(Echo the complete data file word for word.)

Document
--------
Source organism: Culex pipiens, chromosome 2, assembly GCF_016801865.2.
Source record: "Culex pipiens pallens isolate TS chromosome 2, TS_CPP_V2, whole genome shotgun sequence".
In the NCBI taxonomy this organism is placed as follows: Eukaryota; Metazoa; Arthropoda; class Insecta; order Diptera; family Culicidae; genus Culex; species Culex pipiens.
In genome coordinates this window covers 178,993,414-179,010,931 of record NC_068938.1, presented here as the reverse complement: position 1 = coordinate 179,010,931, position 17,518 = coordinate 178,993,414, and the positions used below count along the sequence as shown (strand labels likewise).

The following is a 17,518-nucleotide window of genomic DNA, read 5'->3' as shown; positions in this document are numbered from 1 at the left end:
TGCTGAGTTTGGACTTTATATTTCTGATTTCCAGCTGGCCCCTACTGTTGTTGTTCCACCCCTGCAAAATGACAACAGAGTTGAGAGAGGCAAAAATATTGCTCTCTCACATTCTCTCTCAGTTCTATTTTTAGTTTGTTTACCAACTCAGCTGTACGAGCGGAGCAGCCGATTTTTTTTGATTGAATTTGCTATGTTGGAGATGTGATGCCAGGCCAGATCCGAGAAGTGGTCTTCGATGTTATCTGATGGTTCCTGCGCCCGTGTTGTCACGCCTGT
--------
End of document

Source organism: Culex pipiens, chromosome 2, assembly GCF_016801865.2.
Source record: "Culex pipiens pallens isolate TS chromosome 2, TS_CPP_V2, whole genome shotgun sequence".
In the NCBI taxonomy this organism is placed as follows: Eukaryota; Metazoa; Arthropoda; class Insecta; order Diptera; family Culicidae; genus Culex; species Culex pipiens.
In genome coordinates this window covers 178,993,414-179,010,931 of record NC_068938.1, presented here as the reverse complement: position 1 = coordinate 179,010,931, position 17,518 = coordinate 178,993,414, and the positions used below count along the sequence as shown (strand labels likewise).

The following is a 17,518-nucleotide window of genomic DNA, read 5'->3' as shown; positions in this document are numbered from 1 at the left end:
TGCTGAGTTTGGACTTTATATTTCTGATTTCCAGCTGGCCCCTACTGTTGTTGTTCCACCCCTGCAAAATGACAACAGAGTTGAGAGAGGCAAAAATATTGCTCTCTCACATTCTCTCTCAGTTCTATTTTTAGTTTGTTTACCAACTCAGCTGTACGAGCGGAGCAGCCGATTTTTTTTGATTGAATTTGCTATGTTGGAGATGTGATGCCAGGCCAGATCCGAGAAGTGGTCTTCGATGTTATCTGATGGTTCCTGCGCCCGTGTTGTCACGCCTGT